MEMBERS of the Unite union, the biggest in Britain, have voted by an 87 per cent majority to renew its political fund.
By law, a ballot must be held every ten years to decide upon whether a union can maintain its fund. Political funds allow unions to lawfully spend money on campaigning on political matters to support their unions’ policies. This can be for or against government policy or those of any other political party.
Of the 50-odd main unions, 16 are affiliated to the Labour party. As with all of them (including Unite), substantial portions of these funds are spent supporting Labour.
Since Ed Miliband was elected Labour leader in September 2010, Unite has donated £8.5 million to the party, making it by far the biggest donor. The other two big unions, Unison and the GMB, together gave less than this sum.
But what is causing political tremors is that Unite, more than any other affiliated union, is implementing a strategy to get value for the money it gives Labour. Tony Blair and Peter Mandelson have been among the most vocal of those warning Miliband to resist Unite’s pressure. Blair argued that Labour risked turning into a “repository of people’s anger” rather than a viable party of government if it succumbed.
Unite wants to see Labour policies reflect its own policies. Just as importantly, it believes that unless Miliband and Labour move to the Left, they will neither offer a convincing alternative to the Tories nor will they make a sufficiently positive difference to the majority of citizens’ lives when in office.
Previously, affiliated unions would seek to influence Labour by getting their motions passed at party conferences. Of late, these are less policy-deciding forums and more media-friendly events. Affiliated unions would also seek to influence Labour’s general elections manifestos. Unions also sponsor MPs and have parliamentary groups.
But what Unite is doing beyond this is to get its members selected as prospective Labour parliamentary candidates for the 2015 general election. The more candidates it has, the more members will be elected. The means of getting its candidates selected is to get its members to join Labour and vote for them in the selection meetings.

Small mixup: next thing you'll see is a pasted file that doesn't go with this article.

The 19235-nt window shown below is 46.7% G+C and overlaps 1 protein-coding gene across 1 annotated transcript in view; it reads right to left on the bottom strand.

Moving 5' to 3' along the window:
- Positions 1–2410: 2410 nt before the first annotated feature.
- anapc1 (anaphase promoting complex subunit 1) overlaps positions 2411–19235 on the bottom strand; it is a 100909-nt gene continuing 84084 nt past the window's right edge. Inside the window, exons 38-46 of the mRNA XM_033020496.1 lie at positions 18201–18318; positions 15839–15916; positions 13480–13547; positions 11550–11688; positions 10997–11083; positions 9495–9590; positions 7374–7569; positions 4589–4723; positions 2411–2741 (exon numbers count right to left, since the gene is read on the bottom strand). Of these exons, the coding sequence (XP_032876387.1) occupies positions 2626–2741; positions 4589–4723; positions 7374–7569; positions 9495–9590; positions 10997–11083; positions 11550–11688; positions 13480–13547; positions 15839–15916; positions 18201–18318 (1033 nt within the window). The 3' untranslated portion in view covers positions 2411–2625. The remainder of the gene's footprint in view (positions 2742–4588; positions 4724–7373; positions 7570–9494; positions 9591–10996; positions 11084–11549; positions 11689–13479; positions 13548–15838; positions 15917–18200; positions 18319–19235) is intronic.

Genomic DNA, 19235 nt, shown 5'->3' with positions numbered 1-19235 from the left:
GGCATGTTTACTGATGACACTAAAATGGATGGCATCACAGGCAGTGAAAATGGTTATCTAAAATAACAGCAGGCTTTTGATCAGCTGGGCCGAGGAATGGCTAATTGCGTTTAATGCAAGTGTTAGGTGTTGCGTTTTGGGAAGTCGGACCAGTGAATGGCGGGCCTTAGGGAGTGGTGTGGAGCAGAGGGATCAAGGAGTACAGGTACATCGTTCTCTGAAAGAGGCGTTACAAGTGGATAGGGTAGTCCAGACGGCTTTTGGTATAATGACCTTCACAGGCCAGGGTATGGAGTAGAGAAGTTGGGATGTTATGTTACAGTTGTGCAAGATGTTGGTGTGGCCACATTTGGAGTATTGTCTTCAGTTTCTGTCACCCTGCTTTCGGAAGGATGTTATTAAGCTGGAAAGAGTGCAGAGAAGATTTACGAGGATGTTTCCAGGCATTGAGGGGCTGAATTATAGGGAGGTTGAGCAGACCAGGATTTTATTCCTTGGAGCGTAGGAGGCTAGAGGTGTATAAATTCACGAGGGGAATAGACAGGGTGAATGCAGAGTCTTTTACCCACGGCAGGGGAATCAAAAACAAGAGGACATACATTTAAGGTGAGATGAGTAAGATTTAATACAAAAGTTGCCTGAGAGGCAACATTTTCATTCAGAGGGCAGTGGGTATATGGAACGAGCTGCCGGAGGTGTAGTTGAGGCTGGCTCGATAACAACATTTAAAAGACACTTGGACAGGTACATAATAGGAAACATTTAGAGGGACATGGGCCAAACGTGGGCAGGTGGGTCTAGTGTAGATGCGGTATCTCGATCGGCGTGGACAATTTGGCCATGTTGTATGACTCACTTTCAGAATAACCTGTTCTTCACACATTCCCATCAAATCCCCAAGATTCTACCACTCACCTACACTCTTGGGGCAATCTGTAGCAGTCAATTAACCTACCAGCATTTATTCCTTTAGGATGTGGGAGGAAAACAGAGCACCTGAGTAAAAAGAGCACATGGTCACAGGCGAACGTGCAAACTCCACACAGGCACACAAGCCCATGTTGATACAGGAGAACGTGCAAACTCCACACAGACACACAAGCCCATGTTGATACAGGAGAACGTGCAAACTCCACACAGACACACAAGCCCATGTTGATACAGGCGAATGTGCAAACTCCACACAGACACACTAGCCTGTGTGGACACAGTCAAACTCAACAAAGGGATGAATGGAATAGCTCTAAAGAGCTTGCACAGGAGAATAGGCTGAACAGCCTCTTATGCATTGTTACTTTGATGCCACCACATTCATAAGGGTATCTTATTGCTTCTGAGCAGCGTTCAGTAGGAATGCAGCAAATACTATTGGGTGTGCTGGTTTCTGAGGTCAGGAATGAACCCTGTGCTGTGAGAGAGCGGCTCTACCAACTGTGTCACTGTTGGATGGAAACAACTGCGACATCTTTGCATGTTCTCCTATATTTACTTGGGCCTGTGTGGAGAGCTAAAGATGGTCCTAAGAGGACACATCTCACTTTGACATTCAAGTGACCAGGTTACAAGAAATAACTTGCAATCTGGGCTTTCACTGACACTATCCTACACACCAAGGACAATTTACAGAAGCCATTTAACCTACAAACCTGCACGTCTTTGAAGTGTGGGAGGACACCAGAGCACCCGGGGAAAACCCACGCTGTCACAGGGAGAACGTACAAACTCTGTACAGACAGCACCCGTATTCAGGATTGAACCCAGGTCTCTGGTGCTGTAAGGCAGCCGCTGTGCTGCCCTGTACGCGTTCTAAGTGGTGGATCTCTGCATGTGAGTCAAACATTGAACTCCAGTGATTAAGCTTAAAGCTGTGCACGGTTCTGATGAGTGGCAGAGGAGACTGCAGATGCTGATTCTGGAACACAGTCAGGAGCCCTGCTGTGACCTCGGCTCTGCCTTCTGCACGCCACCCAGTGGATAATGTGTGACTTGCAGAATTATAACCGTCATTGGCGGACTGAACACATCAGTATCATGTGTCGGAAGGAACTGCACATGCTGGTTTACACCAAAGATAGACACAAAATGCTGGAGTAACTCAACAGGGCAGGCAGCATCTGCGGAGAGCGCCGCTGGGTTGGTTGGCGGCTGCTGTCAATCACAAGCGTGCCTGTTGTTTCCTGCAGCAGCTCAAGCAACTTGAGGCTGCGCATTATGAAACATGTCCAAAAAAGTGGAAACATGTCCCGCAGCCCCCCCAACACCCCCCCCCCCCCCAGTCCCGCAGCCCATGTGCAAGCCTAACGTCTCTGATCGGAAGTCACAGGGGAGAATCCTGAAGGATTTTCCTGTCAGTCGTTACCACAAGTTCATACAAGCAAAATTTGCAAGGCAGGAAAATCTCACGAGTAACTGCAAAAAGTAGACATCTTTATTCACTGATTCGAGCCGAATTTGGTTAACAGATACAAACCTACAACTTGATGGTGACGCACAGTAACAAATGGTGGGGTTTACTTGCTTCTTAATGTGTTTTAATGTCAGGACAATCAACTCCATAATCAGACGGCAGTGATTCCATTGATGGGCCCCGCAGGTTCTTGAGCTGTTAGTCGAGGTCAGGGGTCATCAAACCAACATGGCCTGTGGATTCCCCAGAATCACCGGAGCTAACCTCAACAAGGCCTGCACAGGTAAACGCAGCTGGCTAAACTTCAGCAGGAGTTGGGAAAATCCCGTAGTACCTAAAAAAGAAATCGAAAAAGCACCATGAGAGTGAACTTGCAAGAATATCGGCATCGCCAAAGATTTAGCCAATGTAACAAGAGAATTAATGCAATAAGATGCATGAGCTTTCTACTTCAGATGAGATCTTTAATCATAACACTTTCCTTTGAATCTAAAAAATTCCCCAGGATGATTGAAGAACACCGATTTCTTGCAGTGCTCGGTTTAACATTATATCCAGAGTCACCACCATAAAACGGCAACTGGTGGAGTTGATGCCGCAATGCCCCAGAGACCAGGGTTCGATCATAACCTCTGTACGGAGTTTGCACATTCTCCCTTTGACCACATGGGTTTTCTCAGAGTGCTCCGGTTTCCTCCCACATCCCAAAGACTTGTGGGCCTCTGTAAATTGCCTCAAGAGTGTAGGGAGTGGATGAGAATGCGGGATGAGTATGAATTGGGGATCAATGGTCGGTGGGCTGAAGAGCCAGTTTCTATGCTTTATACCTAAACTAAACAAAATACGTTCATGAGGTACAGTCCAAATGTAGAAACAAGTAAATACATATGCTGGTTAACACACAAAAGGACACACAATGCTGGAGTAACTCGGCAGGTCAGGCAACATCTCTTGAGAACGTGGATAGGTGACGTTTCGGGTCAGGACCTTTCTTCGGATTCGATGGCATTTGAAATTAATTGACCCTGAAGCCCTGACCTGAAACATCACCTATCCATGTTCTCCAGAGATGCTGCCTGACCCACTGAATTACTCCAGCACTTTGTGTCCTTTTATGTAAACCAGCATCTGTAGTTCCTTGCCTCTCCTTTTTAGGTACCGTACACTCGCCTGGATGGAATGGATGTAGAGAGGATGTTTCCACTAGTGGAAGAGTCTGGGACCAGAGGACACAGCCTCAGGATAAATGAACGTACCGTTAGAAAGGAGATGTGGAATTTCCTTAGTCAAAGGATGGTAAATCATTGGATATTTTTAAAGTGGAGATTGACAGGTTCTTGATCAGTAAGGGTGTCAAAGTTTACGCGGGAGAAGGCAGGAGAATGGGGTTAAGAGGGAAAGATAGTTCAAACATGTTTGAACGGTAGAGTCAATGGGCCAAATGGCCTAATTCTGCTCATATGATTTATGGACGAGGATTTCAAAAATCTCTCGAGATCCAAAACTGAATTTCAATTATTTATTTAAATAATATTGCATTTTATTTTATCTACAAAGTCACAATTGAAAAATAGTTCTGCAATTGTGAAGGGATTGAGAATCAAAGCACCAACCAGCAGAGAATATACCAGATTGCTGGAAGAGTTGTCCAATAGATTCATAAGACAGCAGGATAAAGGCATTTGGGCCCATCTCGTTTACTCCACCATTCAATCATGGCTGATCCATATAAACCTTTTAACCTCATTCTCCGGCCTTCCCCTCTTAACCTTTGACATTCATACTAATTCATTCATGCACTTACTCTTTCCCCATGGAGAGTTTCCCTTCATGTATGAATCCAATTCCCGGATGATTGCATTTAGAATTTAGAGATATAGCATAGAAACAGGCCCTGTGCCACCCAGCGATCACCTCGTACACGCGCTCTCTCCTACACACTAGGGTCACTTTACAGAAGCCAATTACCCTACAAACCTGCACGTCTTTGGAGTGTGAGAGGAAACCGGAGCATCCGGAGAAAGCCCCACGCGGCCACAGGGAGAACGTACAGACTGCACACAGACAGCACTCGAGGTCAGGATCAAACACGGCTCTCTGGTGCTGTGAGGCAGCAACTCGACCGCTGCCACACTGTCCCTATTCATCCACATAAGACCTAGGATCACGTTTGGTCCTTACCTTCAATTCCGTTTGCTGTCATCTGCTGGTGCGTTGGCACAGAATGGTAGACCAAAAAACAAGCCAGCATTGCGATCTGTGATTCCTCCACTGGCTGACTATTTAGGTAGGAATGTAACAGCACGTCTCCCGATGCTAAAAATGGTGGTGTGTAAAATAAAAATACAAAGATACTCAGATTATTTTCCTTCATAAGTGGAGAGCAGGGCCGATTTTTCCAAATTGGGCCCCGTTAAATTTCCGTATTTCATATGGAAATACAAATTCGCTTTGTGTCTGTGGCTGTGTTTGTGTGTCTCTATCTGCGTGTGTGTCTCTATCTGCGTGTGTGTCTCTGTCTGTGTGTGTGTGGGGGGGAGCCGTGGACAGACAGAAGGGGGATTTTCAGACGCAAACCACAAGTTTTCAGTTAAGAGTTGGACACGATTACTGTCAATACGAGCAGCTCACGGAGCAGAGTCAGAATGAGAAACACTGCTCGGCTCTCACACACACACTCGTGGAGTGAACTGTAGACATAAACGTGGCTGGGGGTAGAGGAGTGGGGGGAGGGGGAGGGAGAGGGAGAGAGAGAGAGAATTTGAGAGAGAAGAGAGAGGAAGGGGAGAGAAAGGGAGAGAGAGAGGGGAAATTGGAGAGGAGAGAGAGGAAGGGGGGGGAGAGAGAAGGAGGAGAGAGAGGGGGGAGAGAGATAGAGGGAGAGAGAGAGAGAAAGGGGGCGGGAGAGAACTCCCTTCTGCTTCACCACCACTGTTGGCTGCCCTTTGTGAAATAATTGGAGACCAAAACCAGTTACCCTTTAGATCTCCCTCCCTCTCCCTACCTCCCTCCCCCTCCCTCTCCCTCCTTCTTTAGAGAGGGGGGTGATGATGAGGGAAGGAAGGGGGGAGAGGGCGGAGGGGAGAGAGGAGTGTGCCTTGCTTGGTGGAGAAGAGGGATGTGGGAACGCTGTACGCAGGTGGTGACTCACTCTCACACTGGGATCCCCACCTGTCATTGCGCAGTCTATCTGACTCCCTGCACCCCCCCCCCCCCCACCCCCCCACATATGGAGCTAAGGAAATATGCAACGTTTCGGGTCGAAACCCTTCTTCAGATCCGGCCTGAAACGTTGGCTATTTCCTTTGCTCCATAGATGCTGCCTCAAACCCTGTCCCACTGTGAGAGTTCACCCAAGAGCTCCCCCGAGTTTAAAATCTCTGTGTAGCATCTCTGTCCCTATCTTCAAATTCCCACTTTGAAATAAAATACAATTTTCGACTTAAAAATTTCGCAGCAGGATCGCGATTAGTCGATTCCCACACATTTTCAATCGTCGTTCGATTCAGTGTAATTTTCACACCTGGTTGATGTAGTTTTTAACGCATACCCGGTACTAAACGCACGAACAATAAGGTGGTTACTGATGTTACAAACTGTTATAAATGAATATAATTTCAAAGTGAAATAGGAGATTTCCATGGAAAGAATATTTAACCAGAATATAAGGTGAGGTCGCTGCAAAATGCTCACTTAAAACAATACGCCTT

So by late April this year, more than half the candidates already selected were from unions. Of those most came from Unite, leading one Labour insider to comment “Unite [is] marching all over the selection process”. The backlash against Unite’s strategy is the dynamic behind the recent suspension of the selection process in the Falkirk West constituency.
But even if Unite is successful, the issue of whether this most sustained, well-resourced and strategic “reclaim Labour” project will deliver a more left-wing Labour Party and a left-wing Labour government is open to doubt. For example, Miliband has maintained commitment to the outline of the coalition government’s spending cuts and its pay freezes for public sector workers.
This doubt arises because of four factors. First, there is the opposition to what Unite is doing from the Blairites inside and outside the shadow cabinet. This cannot so easily be swept aside when it buttresses Miliband’s position. So although the Blairites have criticised Miliband for what he has done of his own volition, Miliband and the Blairites are making common cause in standing against Unite.
Second, Miliband has only formally repudiated “new” Labour. His advocacy in January 2012 of “responsible capitalism” is troubling because it is still very much “new” Labour precisely because he is unwilling to use state intervention to curb the excesses of private capital. Rather, he wishes to implore companies to be nicer and wiser. Then he turned to Disraeli’s “one-nation” Toryism last October.
Neither idea has had any flesh put on its bones – the on-going party policy review is hardly a reason for Miliband not to do so. This gives Miliband maximum political flexibility in responding to the coalition government. But that flexibility is grounded within the parameters of accepting neo-liberalism and the age of austerity.
The absence of progressive, coherent “big picture” ideas means Unite faces a huge struggle because the door to progressive Labour policies is hardly even ajar.
Third, Unite has not been able to make its own common cause with Unison and the GMB unions in order to exert a greater pull towards its ideas. Although the three unions worked closely together over influencing Labour’s manifestos in the past decade, Unite is now far to the Left of the other two unions and works more closely with the non-Labour affiliated union, the PCS.
Fourth, Unite has in itself been inconsistent. It was the key union that secured Miliband’s victory over his brother, David, in the Labour leadership contest. Within 18 months, it attacked him for the vacuity of his “responsible capitalism”, then lauded his “one-nation” speech as “the best speech from a Labour leader”. A couple of months ago, Unite launched a broadside by saying Miliband was in danger of being seduced by the Blairites.
Unite was hitting the wrong target here because it was saying the “king is fine, but his advisers aren’t”. While the Blairites are not unimportant, Miliband has followed his own path by his own volition so that he is Unite’s problem.
The political fund’s renewal and its primary expenditure on Labour present Unite with a dilemma. There are no credible alternatives to the Left of Labour but that does not make the task of reclaiming Labour any easier.
• Gregor Gall is professor of industrial relations at the University of Bradford